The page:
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Port 0 - Screen Offset

Port 0 is used for the screen offset. You can only write to this port. You can send any value between $00 and $3c. These equations show the relationship between what is sent and the resulting address. Address is the address of the Video Memory and send is the byte sent out port 0.
address = $100 * ( send + $c0 )

send =  address - $c000 

Port 1 - Key Port

Port 1 is used for the keypresses. If you don't remember us talking about that, look back at the keypress section. I went into some pretty good detail about it.

Port 2 - Contrast

Port 2 is used to adjust the contrast. It is another write-only port. You can send any value between 0 and 31 to specify different contrast levels. Since it's a read-only port, there has to be some way of recording what we do to it. We have to save what we do with that port into _contrast ($c008). We have to check what that value is, see if it's maxed out or at the minimum. Then we send the new contrast through port 2 and save what we did to _contrast. The program Contrast.asm is an example of changing the contrast with the Up and Down keys. Here's another routine that increases the contrast if possible.
_contrast	=$c008		;where contrast is stored
contrast_port	=2		;port controlling contrast

	ld hl,_contrast		;address of contrast
	ld a,(hl)		;get contrast
	cp 31			;compare it to max
	ret z			;it was 31 so return
	inc a			;increase contrast
	ld (hl),a		;put back changes
	out (contrast_port),a	;update contrast

Port 3 - [ON] and Interrupts

Port 3 is used with the [ON] button and the LCD power. This is a read and write port. Here's a chart to tell you what the bits mean when they're either set or reset:
  Set Reset
Read: Bit 3 - [ON] key was not pressed
Bit 2 - Timer interrupt happened
Bit 1 - LCD is on
Bit 0 - [ON] interrupt happened
Bit 3 - [ON] was pressed
Bit 2 - Timer interrupt hasn't happened
Bit 1 - LCD is off
Bit 0 - [ON] interrupt hasn't happened
Write: Bit 3 - Turn LCD off
Bit 2 - Don't mask timer interrupts (200Hz)
Bit 1 - LCD status on*
Bit 0 - Don't mask [ON] key interrupts*
Bit 3 - Turn LCD on
Bit 2 - Mask timer interrupts (200Hz)
Bit 1 - LCD status off
Bit 0 - Mask [ON] key interrupts

* Don't exit to TI-OS with bits 0 or 1 reset or the calculator will freeze.

The PressOn.asm program shows how to check for [ON] being pressed like this. More on this in the On-Off Section.

	in a,(on_port)		;get status
	bit 3,a			;on's bit..reset if down
	call z,pressing		;[on] is being held
				; down now so call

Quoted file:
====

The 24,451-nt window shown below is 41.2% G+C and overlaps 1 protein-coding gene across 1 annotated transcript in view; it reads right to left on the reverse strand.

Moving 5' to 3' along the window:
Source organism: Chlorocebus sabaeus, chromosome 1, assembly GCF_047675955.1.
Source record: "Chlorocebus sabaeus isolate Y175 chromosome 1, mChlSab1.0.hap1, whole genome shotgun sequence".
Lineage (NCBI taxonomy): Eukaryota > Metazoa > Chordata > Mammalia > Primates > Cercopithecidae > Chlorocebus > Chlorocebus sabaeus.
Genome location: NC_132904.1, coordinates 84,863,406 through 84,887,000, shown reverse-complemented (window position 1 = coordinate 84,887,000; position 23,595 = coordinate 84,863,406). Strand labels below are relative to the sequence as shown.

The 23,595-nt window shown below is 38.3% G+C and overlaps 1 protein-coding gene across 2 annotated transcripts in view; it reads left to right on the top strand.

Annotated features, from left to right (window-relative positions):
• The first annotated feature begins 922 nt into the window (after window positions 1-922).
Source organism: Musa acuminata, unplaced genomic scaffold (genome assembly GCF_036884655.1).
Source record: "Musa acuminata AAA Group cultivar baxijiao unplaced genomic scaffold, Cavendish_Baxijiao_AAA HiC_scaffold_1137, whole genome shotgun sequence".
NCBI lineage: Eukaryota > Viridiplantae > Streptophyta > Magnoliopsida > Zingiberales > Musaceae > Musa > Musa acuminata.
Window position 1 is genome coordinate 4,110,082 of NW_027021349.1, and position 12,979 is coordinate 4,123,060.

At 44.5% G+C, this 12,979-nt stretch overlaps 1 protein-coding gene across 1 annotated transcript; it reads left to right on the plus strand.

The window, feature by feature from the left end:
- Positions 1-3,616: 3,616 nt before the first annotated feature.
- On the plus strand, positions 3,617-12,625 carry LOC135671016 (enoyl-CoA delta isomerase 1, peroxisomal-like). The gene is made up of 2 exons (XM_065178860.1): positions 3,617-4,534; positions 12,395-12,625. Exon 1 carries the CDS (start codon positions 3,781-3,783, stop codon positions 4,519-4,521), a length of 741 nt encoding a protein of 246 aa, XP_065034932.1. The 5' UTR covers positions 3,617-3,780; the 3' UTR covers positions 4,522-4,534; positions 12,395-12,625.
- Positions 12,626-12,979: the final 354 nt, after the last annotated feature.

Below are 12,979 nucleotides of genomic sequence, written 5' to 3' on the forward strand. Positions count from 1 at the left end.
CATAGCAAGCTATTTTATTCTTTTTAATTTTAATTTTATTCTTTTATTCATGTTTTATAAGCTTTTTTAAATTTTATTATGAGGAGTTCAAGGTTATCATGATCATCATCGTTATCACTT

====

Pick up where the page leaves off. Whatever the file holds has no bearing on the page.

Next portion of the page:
; 'pressing' routine

You can turn off the screen manually too. Note that this doesn't turn off the calculator, it merely quits refreshing the Video Memory to the screen. The TI86 will still be running in normal power mode, as opposed to low power mode when TI-OS turns if off. Details in the On-Off Section. Since the processor is executing this code fast, it will be turning on and off probably 50 times while you're pushing the [ON] button down and releasing it. You can try to slow down the processor some by having it check other stuff in the mean time or just doing other tasks instead of continually checking for the [ON] key being pressed.

	ld a,%00000001
	out (3),a		;turn off lcd
	halt			;wait for [on]
	ld a,%00000010
	out (3),a		;turn on lcd
        res onInterrupt,(iy+onFlags)
				;turn off the flag so
				;ti-os doesn't detect it too

Port 4 - Power Mode

Port 4 is used for the the Power Mode mainly. It's either in Normal Power Mode or Low Power Mode. This is all done with bit 0. TI-OS puts the calculator in Low Power Mode before shutting down to save battery life. If bit 0 is reset, it's in Low Power Mode; set is High Power Mode. Here's how to check if it's in low power mode.
mode_port	=4		;port to check
	in a,(mode_port)	;get status
	bit 0,a			;check mode
	jr z,in_low_power_mode	;is in low power mode

Port 5 - ROM Pages

See Memory and R_M Pages.

Port 6 - RAM Pages

See Memory and R_M Pages.

Port 7 - Link Port

Port 7 is used for the link port. It can be used for sound, memory expanders, or sending/receiving information. I haven't researched this area much. Check back sometime because I've ordered a second TI86 to work with.

I can direct you to Randy Gluvna's LinkRout.h or ACZ's copy Link86.asm. With this routine, you will be able to send and receive single bytes. I'm sorry for the inconvenience this may have caused.

More from z80 » Advanced
All The Ports // APD // Assembler Directives // Entry Stack // User Fonts // IM 1 // IM 2 // Index, Shadow, and Other Registers // User Interrupt // Morphic Code // On-Off // Reading Keypresses from Port // Shift and Rotate // Simulating Key Presses // Sound // Square-Root Programs // System Flags of TI-OS